Cory Jenks: Yo like we all have the thing that we go to and we’re like, it could be checking a phone, it’s being nervous tech. And so it’s, and again I am not putting the onus on our poor primary care providers who get seven minutes with a patient. Like you can’t get to the root of their issue in seven minutes.

Cory Jenks: I could blame the bigger healthcare system in general, but I think that’s where, what you do is so crucial because you can take the time you get to know the person. And so I think there’s that place like it’s this team-based approach where your [00:31:00] client should be able to go to the doctor and say, I am trying this thing. My health is not great, but I just,

Carole Freeman: We just got a heart from one of our viewers. Thank you for whoever sent that. They’re loving. It was either something you said, or I said, or maybe what we’re both talking about.

Cory Jenks: I think it’s the whole gestalt of what we’re both getting at right now.

Carole Freeman: Or maybe it’s a cat that’s walking in my background right here.

Cory Jenks: If I know me and how much love I get from people, it’s probably your cat.

Carole Freeman: Oh, thank you, viewers. We’re glad that you’re here. So if you’d like to join the show, the the quiz we have going right now is guess, how many chickens that Cory has, we will reveal it here shortly, but.

Cory Jenks: Yeah, that’s great.

Carole Freeman: So w one of the questions are actually one of the things that I’ll have people say, and I prefer working with people that want to do keto. I’m not here trying to convert anybody. Like you said, like whatever dietary approach that people want to take, especially if it’s away from like standard American, fast food and snack food, it’s almost always gonna re result in an improvement in [00:32:00] your health and your weight.

Carole Freeman: I’m here for the people that are, want to do keto. And so I’ll get this comment sometimes from people when they find out what I do, they’re like, oh, I have type two diabetes. And my doctor said, I can’t do keto because I’m on insulin or I’m on all these medications. So what I told you, I promised you that I was going to ask you this question about what do you say to those people that like, their doctors told them that they have to keep eating carbs because they have diabetes and they need have all these medications that they’re on.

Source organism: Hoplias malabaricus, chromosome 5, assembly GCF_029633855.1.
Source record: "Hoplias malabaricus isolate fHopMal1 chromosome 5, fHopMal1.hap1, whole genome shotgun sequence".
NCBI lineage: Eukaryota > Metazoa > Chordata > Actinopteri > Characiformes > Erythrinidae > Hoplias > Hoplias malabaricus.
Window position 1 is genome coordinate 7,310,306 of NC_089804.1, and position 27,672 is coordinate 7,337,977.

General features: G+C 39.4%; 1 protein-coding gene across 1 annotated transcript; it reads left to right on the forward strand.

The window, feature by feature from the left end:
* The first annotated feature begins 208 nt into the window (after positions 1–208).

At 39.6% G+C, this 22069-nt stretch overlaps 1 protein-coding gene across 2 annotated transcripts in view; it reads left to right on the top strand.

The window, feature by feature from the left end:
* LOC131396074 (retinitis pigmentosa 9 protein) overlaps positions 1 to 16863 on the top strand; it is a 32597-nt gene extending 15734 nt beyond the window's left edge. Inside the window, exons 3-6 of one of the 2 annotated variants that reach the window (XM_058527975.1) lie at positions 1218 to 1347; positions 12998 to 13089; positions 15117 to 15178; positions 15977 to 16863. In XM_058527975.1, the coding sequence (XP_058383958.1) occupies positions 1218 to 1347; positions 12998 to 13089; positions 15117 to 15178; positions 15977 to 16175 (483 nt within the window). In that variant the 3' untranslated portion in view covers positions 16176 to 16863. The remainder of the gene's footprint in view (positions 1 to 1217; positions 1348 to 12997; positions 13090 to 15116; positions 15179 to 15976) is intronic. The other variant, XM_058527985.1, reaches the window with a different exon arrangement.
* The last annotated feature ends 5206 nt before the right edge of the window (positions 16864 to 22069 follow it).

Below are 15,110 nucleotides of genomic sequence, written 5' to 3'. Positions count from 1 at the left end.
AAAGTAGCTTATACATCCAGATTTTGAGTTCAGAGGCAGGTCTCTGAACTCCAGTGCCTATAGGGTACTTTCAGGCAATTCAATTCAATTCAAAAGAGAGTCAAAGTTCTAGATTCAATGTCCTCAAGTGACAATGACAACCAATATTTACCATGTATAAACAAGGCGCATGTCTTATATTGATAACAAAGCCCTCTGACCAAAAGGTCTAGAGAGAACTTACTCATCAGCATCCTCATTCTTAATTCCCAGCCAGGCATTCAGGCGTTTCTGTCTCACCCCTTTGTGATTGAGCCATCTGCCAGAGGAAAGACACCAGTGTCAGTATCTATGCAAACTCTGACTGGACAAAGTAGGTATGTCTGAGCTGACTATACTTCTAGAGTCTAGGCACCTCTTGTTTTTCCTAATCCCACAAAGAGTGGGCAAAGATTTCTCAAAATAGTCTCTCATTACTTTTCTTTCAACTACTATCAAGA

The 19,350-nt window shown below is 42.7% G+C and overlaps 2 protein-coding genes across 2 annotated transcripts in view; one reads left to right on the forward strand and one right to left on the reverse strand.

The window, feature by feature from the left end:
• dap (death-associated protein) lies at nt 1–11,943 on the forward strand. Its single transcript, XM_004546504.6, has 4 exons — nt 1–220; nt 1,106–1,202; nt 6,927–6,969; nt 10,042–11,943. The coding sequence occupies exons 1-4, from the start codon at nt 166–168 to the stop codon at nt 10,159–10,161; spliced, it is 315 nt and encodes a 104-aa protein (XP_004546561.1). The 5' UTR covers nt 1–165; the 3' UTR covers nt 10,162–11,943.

Cory Jenks: Yeah, I forgot to bring my pillow to scream into. Oh no. I literally had that happen with a patient of mine who was eating. I never, I don’t usually use the word keto with patients unless they’re like, I was looking at this keto diet and then I’m like, Ooh, tell me what you’ve learned, but they’re doing a little low carb thing and they’re coming off their insulin and we’re in, whenever you do low you, whenever you go keto, if you’re on medicines for blood sugar and blood pressure too, generally, you’re going to be able to come down off of them.

Cory Jenks: And I had and I’ll just call out the certain profession, a dietician who met with the patient and we’re like, oh, blood sugar is [00:33:00] running low, eat more carbs so that your sugars don’t drop. I’m like, no, tell me I will cut down their doses of insulin more. So if you have type two diabetes and your doctor says you’re on these medicines.

Cory Jenks: So if you do low carb, it’s dangerous. You got to keep taking these medicines, tell your doctor, oh, I want to be on less medicines. And so there are a number of different protocols and literature for how to safely reduce medicines with type two diabetes and blood pressure, if you’re eating a ketogenic diet. And so like the reason, like no one wants to look like type two diabetes is not a lifetime sentence. Medicines for type two diabetes does not need to be a lifetime sentence. Now the amount that you can come off, that whatever it is, it depends how long you’ve had it, how severe it is. So I’m not saying snap, your fingers will be off your medicines.

Cory Jenks: However, if you are wanting to do a ketogenic diet and you’re on medicines for type two Diabetes, we just reduced your medicines. And depending on it depends on the class of medicines. I don’t let you know, unless we get some specific comment and this is not medical advice, but depending on the class, depending on if you missed my awesome disclaimer, it to your doctor, [00:34:00] but depending on the medicine you’re on, we can just maybe cut the dose in half, completely stopped the dose depending on where your sugars are, when you start, maybe we don’t even change your medicines just yet.

Cory Jenks: It just requires more intensive monitoring, more close monitoring. And that means checking your finger sticks. Or if you’re lucky enough to have one of those sweet CGMs that I can’t get for any of my patients like, oh my gosh, that’s just going to be a game changer for you. And yeah, I find it like, I hate this and be like, find a different doctor.

Cory Jenks: Like your poor doctor has no time to read about the ketogenic diet and probably doesn’t know this. So I try to have empathy for the provider as well, but we can, you reduce it. You can reduce your medicines and then you, maybe it means you find a doctor that can work with you and is willing to work with you in reducing your medicines.